Normally I would get maybe one query about vendor finance every couple of years but I have had two queries about vendor finance in the last few weeks. This is probably a reflection of the fact that the property market is more of a buyer’s market. So what is vendor finance and is it good for vendors?
What is vendor finance?
Vendor finance is where the vendor effectively lends money to the purchaser in a sale and purchase of property transaction to help the purchaser buy the property. The vendor finance loan is made by the vendor stating that part of the purchase price does not need to be paid at settlement and is instead payable at a later date.
What terms apply to vendor finance?
The terms of the vendor finance are a matter of commercial negotiation. The parties will need to consider aspects such as:
- the amount of vendor finance
- amount and timing of repayment instalments if any
- the final repayment date
- interest rate and any fees
- security for the vendor finance.
Advantages of Vendor Finance for Vendors?
Some of the advantages of vendor finance are that:
- it helps a purchaser to buy the vendor’s property where they may not otherwise have been able to do so and for a price they may not otherwise have been able to pay;
- the vendor may be able to earn a greater interest rate on vendor finance than if they had reinvested the money elsewhere say in term deposits.
Disadvantages of Vendor Finance for Vendors
There are numerous disadvantages of vendor finance for vendors:
- vendors can only provide vendor finance if they have sufficient equity in the property;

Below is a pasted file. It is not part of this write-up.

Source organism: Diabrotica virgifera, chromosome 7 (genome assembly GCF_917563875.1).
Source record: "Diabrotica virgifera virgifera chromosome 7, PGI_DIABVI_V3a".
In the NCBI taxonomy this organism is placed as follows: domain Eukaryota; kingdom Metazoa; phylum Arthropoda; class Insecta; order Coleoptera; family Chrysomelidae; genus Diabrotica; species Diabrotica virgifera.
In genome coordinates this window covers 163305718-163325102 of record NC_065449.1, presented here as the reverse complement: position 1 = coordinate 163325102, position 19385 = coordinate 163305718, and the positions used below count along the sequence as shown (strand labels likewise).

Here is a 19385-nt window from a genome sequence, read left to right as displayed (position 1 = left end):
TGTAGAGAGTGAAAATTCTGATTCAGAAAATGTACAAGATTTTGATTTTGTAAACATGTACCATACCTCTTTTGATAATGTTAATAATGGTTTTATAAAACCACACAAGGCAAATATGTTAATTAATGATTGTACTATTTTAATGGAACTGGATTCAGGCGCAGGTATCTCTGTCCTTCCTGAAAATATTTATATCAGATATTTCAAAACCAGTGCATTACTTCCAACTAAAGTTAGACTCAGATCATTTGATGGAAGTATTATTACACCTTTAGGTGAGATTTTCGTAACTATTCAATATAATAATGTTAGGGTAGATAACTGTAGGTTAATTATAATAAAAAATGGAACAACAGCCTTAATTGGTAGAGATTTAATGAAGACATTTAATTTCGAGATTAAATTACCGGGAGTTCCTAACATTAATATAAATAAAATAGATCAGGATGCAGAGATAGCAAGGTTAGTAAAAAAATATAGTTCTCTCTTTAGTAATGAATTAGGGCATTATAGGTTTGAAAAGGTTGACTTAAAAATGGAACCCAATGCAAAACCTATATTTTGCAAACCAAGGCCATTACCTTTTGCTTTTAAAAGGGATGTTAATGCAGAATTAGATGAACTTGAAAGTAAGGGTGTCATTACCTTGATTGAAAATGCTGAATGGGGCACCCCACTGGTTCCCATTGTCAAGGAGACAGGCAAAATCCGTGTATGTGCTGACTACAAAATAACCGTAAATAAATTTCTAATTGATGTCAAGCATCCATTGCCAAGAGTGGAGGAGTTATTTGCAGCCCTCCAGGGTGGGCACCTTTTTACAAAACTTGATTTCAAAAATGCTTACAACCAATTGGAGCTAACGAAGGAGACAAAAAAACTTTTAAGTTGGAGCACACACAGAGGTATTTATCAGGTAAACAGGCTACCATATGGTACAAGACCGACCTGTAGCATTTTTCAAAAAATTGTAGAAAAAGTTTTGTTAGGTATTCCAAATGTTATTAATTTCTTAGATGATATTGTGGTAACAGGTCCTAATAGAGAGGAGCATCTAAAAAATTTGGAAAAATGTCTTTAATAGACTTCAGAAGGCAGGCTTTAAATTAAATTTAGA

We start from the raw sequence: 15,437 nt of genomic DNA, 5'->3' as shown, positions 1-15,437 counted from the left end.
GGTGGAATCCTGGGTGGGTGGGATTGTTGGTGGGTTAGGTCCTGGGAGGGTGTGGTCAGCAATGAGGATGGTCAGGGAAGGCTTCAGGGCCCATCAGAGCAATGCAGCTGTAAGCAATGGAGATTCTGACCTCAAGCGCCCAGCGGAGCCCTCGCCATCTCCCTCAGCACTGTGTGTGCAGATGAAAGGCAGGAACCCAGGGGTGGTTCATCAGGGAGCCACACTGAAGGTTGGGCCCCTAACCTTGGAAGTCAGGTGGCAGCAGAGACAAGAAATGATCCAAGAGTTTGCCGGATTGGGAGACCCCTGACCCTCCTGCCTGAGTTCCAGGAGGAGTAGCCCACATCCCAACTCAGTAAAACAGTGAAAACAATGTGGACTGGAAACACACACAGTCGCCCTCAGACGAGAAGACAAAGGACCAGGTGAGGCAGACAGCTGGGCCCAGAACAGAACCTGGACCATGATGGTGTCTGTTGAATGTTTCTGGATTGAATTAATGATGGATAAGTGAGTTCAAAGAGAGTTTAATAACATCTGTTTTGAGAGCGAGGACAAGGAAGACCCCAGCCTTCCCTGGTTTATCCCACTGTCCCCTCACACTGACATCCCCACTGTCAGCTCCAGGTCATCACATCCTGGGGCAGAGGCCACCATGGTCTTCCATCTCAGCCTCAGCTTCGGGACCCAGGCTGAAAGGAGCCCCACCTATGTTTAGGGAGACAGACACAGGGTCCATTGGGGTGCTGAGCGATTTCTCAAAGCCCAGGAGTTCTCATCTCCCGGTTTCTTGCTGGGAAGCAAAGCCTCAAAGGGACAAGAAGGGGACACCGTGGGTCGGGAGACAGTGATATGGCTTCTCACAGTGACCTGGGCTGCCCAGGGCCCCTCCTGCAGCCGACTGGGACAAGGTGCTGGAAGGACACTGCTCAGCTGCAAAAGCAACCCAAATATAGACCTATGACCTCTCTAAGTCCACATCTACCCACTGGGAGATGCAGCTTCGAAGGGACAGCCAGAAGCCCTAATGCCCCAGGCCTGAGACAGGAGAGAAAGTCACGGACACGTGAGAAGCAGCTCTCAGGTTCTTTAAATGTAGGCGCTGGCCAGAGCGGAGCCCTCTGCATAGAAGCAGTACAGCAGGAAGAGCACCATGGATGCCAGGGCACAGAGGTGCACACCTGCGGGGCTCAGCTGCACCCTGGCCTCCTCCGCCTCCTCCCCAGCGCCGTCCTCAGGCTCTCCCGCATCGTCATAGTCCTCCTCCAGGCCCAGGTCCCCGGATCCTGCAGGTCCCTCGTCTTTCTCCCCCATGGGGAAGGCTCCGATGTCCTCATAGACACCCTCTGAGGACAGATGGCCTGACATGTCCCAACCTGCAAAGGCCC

- the amount of vendor finance is tied up in the property sold and is not available to be reinvested in other property deals;
- there is a risk of lending to the purchaser. The purchaser often seeks to borrow from the vendor as they cannot borrow sufficient funds from a bank and vendors will need to ask why the purchaser was not able to do so and how that affects the risks of the deal;
- security may be difficult to obtain for the vendor because if the buyer is borrowing most of the purchase price from a bank and needs to top that up with a loan from the vendor it means the bank will have most if not all of the security value of the property under its mortgage leaving nothing for the vendor loan.
Vendor finance deals normally favour buyers more than vendors so vendors will have to carefully weigh up whether a sale of property with vendor finance is a worthwhile deal for them. If vendors are looking at providing vendor finance they will have to ensure that the terms of the loan and in particular the interest rate and fees reflect the risk of the transaction.
By Allister Doo, Partner at Blackwells Lawyers, Email firstname.lastname@example.org, Web www.blackwells-law.co.nz